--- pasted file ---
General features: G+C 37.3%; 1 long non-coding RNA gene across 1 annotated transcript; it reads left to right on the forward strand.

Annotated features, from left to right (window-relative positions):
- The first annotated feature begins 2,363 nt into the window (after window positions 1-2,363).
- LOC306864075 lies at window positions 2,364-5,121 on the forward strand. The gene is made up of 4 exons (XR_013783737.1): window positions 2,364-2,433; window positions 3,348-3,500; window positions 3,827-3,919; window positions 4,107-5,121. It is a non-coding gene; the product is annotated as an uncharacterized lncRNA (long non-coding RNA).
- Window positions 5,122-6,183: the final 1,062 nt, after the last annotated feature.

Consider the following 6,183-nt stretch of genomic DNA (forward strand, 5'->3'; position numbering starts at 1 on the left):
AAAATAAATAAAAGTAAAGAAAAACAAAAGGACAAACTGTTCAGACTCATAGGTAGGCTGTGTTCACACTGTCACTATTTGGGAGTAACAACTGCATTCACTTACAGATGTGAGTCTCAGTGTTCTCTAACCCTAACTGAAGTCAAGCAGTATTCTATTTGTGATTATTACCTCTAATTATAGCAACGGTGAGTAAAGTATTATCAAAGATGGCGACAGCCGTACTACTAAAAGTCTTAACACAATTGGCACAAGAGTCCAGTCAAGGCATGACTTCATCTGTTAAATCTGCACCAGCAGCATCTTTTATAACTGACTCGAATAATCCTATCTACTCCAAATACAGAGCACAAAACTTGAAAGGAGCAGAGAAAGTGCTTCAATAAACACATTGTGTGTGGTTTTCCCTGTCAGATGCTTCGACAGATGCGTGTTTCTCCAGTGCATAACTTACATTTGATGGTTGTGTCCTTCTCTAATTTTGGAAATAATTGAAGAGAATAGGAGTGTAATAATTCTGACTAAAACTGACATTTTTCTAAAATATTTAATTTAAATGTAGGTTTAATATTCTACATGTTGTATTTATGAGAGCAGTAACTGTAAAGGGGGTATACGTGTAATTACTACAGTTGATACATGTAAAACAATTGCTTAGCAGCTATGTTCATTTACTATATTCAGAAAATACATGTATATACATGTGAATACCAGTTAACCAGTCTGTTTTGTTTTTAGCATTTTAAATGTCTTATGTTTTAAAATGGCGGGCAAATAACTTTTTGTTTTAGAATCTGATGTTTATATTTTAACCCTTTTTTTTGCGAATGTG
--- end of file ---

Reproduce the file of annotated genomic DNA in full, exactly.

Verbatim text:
General features: G+C 37.3%; 1 long non-coding RNA gene across 1 annotated transcript; it reads left to right on the forward strand.

Annotated features, from left to right (window-relative positions):
- The first annotated feature begins 2,363 nt into the window (after window positions 1-2,363).
- LOC306864075 lies at window positions 2,364-5,121 on the forward strand. The gene is made up of 4 exons (XR_013783737.1): window positions 2,364-2,433; window positions 3,348-3,500; window positions 3,827-3,919; window positions 4,107-5,121. It is a non-coding gene; the product is annotated as an uncharacterized lncRNA (long non-coding RNA).
- Window positions 5,122-6,183: the final 1,062 nt, after the last annotated feature.

Consider the following 6,183-nt stretch of genomic DNA (forward strand, 5'->3'; position numbering starts at 1 on the left):
AAAATAAATAAAAGTAAAGAAAAACAAAAGGACAAACTGTTCAGACTCATAGGTAGGCTGTGTTCACACTGTCACTATTTGGGAGTAACAACTGCATTCACTTACAGATGTGAGTCTCAGTGTTCTCTAACCCTAACTGAAGTCAAGCAGTATTCTATTTGTGATTATTACCTCTAATTATAGCAACGGTGAGTAAAGTATTATCAAAGATGGCGACAGCCGTACTACTAAAAGTCTTAACACAATTGGCACAAGAGTCCAGTCAAGGCATGACTTCATCTGTTAAATCTGCACCAGCAGCATCTTTTATAACTGACTCGAATAATCCTATCTACTCCAAATACAGAGCACAAAACTTGAAAGGAGCAGAGAAAGTGCTTCAATAAACACATTGTGTGTGGTTTTCCCTGTCAGATGCTTCGACAGATGCGTGTTTCTCCAGTGCATAACTTACATTTGATGGTTGTGTCCTTCTCTAATTTTGGAAATAATTGAAGAGAATAGGAGTGTAATAATTCTGACTAAAACTGACATTTTTCTAAAATATTTAATTTAAATGTAGGTTTAATATTCTACATGTTGTATTTATGAGAGCAGTAACTGTAAAGGGGGTATACGTGTAATTACTACAGTTGATACATGTAAAACAATTGCTTAGCAGCTATGTTCATTTACTATATTCAGAAAATACATGTATATACATGTGAATACCAGTTAACCAGTCTGTTTTGTTTTTAGCATTTTAAATGTCTTATGTTTTAAAATGGCGGGCAAATAACTTTTTGTTTTAGAATCTGATGTTTATATTTTAACCCTTTTTTTTGCGAATGTG